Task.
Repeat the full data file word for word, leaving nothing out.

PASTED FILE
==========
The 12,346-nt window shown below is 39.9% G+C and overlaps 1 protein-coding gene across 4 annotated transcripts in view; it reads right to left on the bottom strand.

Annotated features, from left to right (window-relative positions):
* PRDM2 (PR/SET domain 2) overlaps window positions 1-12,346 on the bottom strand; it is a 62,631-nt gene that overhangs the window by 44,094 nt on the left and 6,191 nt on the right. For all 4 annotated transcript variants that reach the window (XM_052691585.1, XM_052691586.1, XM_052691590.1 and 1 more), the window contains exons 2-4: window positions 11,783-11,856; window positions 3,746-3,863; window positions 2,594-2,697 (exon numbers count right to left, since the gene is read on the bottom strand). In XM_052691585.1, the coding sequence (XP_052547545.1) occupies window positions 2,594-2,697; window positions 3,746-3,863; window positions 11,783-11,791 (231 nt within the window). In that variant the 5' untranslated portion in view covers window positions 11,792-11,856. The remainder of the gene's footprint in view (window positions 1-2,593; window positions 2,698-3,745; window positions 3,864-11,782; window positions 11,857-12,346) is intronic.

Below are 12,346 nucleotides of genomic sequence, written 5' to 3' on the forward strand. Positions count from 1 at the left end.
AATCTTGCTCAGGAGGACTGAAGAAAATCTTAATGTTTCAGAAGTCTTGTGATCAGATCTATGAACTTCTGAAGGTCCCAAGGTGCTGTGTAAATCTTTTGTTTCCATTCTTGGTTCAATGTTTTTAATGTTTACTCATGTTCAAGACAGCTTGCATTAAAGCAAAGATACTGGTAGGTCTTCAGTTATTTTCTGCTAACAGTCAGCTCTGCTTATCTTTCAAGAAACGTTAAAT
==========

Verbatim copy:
The 12,346-nt window shown below is 39.9% G+C and overlaps 1 protein-coding gene across 4 annotated transcripts in view; it reads right to left on the bottom strand.

Annotated features, from left to right (window-relative positions):
* PRDM2 (PR/SET domain 2) overlaps window positions 1-12,346 on the bottom strand; it is a 62,631-nt gene that overhangs the window by 44,094 nt on the left and 6,191 nt on the right. For all 4 annotated transcript variants that reach the window (XM_052691585.1, XM_052691586.1, XM_052691590.1 and 1 more), the window contains exons 2-4: window positions 11,783-11,856; window positions 3,746-3,863; window positions 2,594-2,697 (exon numbers count right to left, since the gene is read on the bottom strand). In XM_052691585.1, the coding sequence (XP_052547545.1) occupies window positions 2,594-2,697; window positions 3,746-3,863; window positions 11,783-11,791 (231 nt within the window). In that variant the 5' untranslated portion in view covers window positions 11,792-11,856. The remainder of the gene's footprint in view (window positions 1-2,593; window positions 2,698-3,745; window positions 3,864-11,782; window positions 11,857-12,346) is intronic.

Below are 12,346 nucleotides of genomic sequence, written 5' to 3' on the forward strand. Positions count from 1 at the left end.
AATCTTGCTCAGGAGGACTGAAGAAAATCTTAATGTTTCAGAAGTCTTGTGATCAGATCTATGAACTTCTGAAGGTCCCAAGGTGCTGTGTAAATCTTTTGTTTCCATTCTTGGTTCAATGTTTTTAATGTTTACTCATGTTCAAGACAGCTTGCATTAAAGCAAAGATACTGGTAGGTCTTCAGTTATTTTCTGCTAACAGTCAGCTCTGCTTATCTTTCAAGAAACGTTAAAT